Introduction to One Drive | One Drive Features & Specifications
Microsoft OneDrive is a hosting and it is first launched in August 2007, OneDrive allows users to store files and personal data such as Windows settings or BitLocker recovery keys in the cloud, share files and synchronize files on Android, Windows Phone and iOS mobile devices. Windows and macOS computers, and Xbox 360 and Xbox 1 consoles.
Introduction to Microsoft One Drive
It is known as SkyDrive and one of Microsoft’s first investments in the cloud. To put it simply, OneDrive is the personal file storage/synchronization Hotmail service that uses the cloud as a backbone. The service was designed and implemented to compete with similar cloud-based storage services, such as Apple’s iCloud, Dropbox, and Google Drive, to name a few! To make it a little tricky, there are two different services offered by Microsoft that carry the word “OneDrive”, and you certainly should NOT confuse these two:
Microsoft OneDrive: this is the consumer-oriented storage and synchronization service and the focus of this blog post. If you don’t have this service, you can register and get 7 GB and 15 GB immediately (see this update) to get free space. All you need is a Microsoft account and the Internet.
Microsoft OneDrive for Business: this is the commercial service and you can read more here. If you have an internal SharePoint site or an Office 365 site, you can find the word “OneDrive” in the top navigation bar or on multiple pages and this is an abbreviation of “OneDrive for Business.
Top 5 features of One Drive:
Following are the features of one drive:
- 1) Different flavors, compatible with different platforms:
Whether you are using your computer or your smartphone to work with your files, there is an OneDrive at your disposal. You can download the OneDrive desktop application and install it on your computer or you can add the smartphone application and work with your files as you would on your computer.
- 2) Close integration with Office, both offline and online:
OneDrive has tight integration with Office and it doesn’t matter if it is in Office client applications offline or Office.com online. For example, the following image shows the ability of the OneNote client application to create and store a new laptop on my OneDrive, the same goes for other Office client applications such as Excel, Word, and PowerPoint. If you log into Office online at Onedrive, log in with your Microsoft account and create an Office document online, your document will end up in the OneDrive instance in a folder called “Documents”.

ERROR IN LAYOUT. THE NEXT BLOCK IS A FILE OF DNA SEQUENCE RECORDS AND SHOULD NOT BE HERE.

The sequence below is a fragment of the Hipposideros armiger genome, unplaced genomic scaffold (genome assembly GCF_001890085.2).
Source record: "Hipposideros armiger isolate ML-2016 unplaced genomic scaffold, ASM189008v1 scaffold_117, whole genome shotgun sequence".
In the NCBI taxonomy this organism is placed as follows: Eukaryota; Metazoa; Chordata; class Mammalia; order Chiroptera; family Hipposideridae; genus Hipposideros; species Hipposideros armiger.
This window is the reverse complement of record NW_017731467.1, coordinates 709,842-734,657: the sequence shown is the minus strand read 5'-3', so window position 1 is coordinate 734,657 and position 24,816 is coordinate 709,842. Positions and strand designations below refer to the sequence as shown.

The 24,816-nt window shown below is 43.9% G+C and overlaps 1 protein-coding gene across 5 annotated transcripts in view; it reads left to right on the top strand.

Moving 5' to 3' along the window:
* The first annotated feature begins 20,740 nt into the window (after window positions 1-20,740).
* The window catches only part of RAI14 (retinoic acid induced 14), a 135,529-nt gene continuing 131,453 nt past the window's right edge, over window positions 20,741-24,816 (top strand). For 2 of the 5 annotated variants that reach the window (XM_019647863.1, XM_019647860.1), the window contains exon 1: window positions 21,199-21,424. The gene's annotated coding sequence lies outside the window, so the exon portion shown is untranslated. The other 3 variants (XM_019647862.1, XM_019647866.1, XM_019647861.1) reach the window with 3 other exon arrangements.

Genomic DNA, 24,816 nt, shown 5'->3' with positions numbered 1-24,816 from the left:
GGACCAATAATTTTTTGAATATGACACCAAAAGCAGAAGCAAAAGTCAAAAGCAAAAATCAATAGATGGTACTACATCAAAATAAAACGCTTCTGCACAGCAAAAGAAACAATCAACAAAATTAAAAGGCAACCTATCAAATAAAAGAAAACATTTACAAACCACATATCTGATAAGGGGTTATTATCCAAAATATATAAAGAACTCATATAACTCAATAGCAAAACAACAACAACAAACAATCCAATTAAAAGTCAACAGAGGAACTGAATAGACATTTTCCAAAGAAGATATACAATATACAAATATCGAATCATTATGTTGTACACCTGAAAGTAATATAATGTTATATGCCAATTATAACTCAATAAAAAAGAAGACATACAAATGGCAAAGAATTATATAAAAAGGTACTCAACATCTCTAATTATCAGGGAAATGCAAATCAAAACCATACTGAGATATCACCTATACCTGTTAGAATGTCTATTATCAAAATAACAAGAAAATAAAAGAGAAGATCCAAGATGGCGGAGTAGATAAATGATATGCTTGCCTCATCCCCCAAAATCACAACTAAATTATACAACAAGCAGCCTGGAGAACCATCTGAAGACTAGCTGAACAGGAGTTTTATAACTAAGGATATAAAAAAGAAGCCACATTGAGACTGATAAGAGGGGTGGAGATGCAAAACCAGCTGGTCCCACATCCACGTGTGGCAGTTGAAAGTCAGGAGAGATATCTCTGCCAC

- 3) Structure of offline and online folders:
If you have installed OneDrive on your desktop, laptop or Surface computer, you will have a dedicated OneDrive folder that will also be added to your Favorites library in Windows Explorer. This allows you to work offline with your files (even when you don’t have the Internet) and more easily perform file management tasks by dragging them in the Windows style. All you have to do is drag and drop the files you want to share with others. to their respective folders and everything is synchronized in the background when you have Internet connectivity for online storage on Microsoft servers.
- 4)Guest connections:
One of the advantages of OneDrive over conventional file storage systems is the ability to share its content. This is very useful when you need to work with others collaboratively, for example in a presentation or document. You can share from the local folder structure or via the OneDrive website, which will take you both to the following page on.
- 5) Restore files:
Another interesting feature of OneDrive is the ability to recover files to access all computers through a central location on the OneDrive website. When you browse one of the files on your PC remotely via the website, you can download copies of the files or stream videos on that PC on the current device. Obviously, to use this function, you need to make sure that the remote PC is turned on, connected to the Internet, and that the OneDrive application is running.